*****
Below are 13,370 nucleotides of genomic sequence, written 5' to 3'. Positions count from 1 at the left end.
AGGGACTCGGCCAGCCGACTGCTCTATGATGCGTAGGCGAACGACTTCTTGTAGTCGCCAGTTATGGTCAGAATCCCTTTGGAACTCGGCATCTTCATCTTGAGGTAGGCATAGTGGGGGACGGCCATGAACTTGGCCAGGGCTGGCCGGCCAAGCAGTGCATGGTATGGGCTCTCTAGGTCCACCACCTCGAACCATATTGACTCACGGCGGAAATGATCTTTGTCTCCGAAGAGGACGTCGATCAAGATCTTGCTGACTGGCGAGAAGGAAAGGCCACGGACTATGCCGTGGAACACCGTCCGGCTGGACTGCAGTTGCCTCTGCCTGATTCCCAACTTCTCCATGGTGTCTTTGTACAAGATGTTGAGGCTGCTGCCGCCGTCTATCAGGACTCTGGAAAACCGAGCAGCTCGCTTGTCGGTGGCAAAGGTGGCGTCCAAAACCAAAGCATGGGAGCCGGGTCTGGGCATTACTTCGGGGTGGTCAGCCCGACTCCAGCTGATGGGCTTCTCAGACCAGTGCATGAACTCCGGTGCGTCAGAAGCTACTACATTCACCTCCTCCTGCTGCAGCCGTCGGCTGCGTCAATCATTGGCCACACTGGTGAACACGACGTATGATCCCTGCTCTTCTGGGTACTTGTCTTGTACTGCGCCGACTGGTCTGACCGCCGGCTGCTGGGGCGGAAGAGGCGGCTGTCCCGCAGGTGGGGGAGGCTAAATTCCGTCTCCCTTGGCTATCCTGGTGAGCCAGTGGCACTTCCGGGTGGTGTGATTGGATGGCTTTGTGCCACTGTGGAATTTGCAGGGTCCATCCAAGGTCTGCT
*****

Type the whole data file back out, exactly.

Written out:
Below are 13,370 nucleotides of genomic sequence, written 5' to 3'. Positions count from 1 at the left end.
AGGGACTCGGCCAGCCGACTGCTCTATGATGCGTAGGCGAACGACTTCTTGTAGTCGCCAGTTATGGTCAGAATCCCTTTGGAACTCGGCATCTTCATCTTGAGGTAGGCATAGTGGGGGACGGCCATGAACTTGGCCAGGGCTGGCCGGCCAAGCAGTGCATGGTATGGGCTCTCTAGGTCCACCACCTCGAACCATATTGACTCACGGCGGAAATGATCTTTGTCTCCGAAGAGGACGTCGATCAAGATCTTGCTGACTGGCGAGAAGGAAAGGCCACGGACTATGCCGTGGAACACCGTCCGGCTGGACTGCAGTTGCCTCTGCCTGATTCCCAACTTCTCCATGGTGTCTTTGTACAAGATGTTGAGGCTGCTGCCGCCGTCTATCAGGACTCTGGAAAACCGAGCAGCTCGCTTGTCGGTGGCAAAGGTGGCGTCCAAAACCAAAGCATGGGAGCCGGGTCTGGGCATTACTTCGGGGTGGTCAGCCCGACTCCAGCTGATGGGCTTCTCAGACCAGTGCATGAACTCCGGTGCGTCAGAAGCTACTACATTCACCTCCTCCTGCTGCAGCCGTCGGCTGCGTCAATCATTGGCCACACTGGTGAACACGACGTATGATCCCTGCTCTTCTGGGTACTTGTCTTGTACTGCGCCGACTGGTCTGACCGCCGGCTGCTGGGGCGGAAGAGGCGGCTGTCCCGCAGGTGGGGGAGGCTAAATTCCGTCTCCCTTGGCTATCCTGGTGAGCCAGTGGCACTTCCGGGTGGTGTGATTGGATGGCTTTGTGCCACTGTGGAATTTGCAGGGTCCATCCAAGGTCTGCT